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Grandmother "Steals" Boy's Corpse From Mortuary

3 weeks agoSat, 18 May 2024 05:34:51 GMT
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Grandmother "Steals" Boy's Corpse From Mortuary

A woman from Chief Mutasa in Mutasa District, Manicaland Province, allegedly misrepresented herself as the mother of her deceased grandson and stole his corpse from the mortuary.

The woman, Dropper Makwanza, reportedly “stole” the body of the late Denver Makwanza (14) from Bonda Mission Hospital mortuary and fast-tracked the burial without the knowledge and consent of the deceased’s mother, Lisa Mafunga.

According to The Manica Post, Makwanza allegedly falsified information and impersonated the deceased’s mother to collect a burial order for her grandson without informing and agreeing with the mother.

Chief Mutasa, who presided over the matter last Saturday at his traditional court, was shocked by the incident and referred it to Ruda Police Station for criminal investigations.

He adjourned the matter to June 8, 2024.

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Arguing his case before the traditional court, Lisa’s father, Peter Mafunga, claimed his family only discovered that Denver had been buried through the grapevine. He said:

We only discovered the truth after rumours started circulating, and it devastated us. Moreover, my grieving daughter was waiting for the arrival of the deceased’s father from South Africa so that they could bury their late son together. She did not know that her son had already been buried without her knowledge.

My daughter and the deceased’s father had separated, and I was the one looking after their two children all along. To hear that they buried one of the children I have been taking care of behind my back and without my grieving daughter’s knowledge or consent is shocking.

My family lives just a village away from theirs. This unthinkable act subjected my grieving daughter to emotional and psychological trauma, torture, unimaginable pain and suffering.

Her son’s death was tragic, and the events that followed rubbed salt and hot pepper on a bleeding wound, and such a scar will take ages to heal.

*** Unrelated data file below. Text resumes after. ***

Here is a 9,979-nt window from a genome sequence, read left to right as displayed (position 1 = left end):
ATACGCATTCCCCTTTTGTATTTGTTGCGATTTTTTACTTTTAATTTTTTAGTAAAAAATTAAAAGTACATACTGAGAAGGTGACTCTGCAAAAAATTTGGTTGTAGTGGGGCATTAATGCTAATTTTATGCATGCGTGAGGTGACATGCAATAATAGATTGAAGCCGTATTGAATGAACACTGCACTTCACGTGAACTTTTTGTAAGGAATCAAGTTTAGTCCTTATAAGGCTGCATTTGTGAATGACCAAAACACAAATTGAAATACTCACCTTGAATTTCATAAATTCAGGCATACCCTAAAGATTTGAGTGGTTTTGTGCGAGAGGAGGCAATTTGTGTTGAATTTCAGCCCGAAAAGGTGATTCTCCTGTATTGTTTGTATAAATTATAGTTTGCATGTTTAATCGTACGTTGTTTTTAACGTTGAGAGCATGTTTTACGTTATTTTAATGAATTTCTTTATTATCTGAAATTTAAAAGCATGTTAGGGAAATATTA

She is emotionally and psychologically paralysed, and I hope justice will be served, with those responsible facing the full wrath of the law for their despicable actions.

Mafunga further claimed that Dropper Makwanza forged documents, and misrepresented herself as the deceased’s mother to collect the corpse from the hospital mortuary for burial.

Lisa, with tears rolling down her cheeks throughout the court session, said that she did not even know where her late son was buried. She said:

I am in pain, and as I speak, I do not know where they buried my son. I did not bid him farewell. They manipulated the whole process and collocated his corpse and buried it behind my back.

However, Makwanza disputed all the allegations, arguing that she informed Lisa about Denver’s death and the Mafungas then demanded US$500 to attend the funeral. She said:

They demanded that we pay them US$500 before they would allow the burial of their grandchild. We were in the process of looking for the money and had raised about US$250, but could not raise the whole amount.

I then contacted the deceased’s father in South Africa, who sent us some money for the burial and instructed us to bury his child, and there was nothing we could do.

She also said they collected the corpse from the hospital with the aid of letters from the police and their village head. Said Makwanza:

The letters stated that the deceased’s mother and her family were refusing to take part in the funeral proceedings.

Those are the same letters together with my identity card that we used to obtain the burial order. Everything was done above board.

I never forged any documents and never misrepresented myself as the child’s mother.

Chief Mutasa criticised both families for their conduct and vowed to get to the bottom of the matter.

He said it was culturally unacceptable to connive to bury the deceased without the knowledge and consent of the grieving mother.

The traditional leader also said it was unconscionable for any bereaved family to demand payment as a condition for participating in the funeral proceedings of a relative. He said:

How could you stoop so low as to steal a corpse and bury it without the grieving mother’s knowledge or consent? And what kind of family would demand payment to sanction the burial of their loved one?

Why did you not just let them bury the child according to the Burial and Cremation Act, and deal with any other outstanding issues afterwards?

Both families were wrong, and we will deal with this matter to its logical conclusion.

First, we need to ascertain how you got the burial order without any identity particulars to prove that you were the mother of the deceased as well as how you collected the corpse from the mortuary.

The Burial and Cremation Act provides regulations related to the burial of deceased persons and stillborn children.

The Act covers provisions for both burial (in earth, interment, or other forms of sepulture) and cremation (burning of human bodies).

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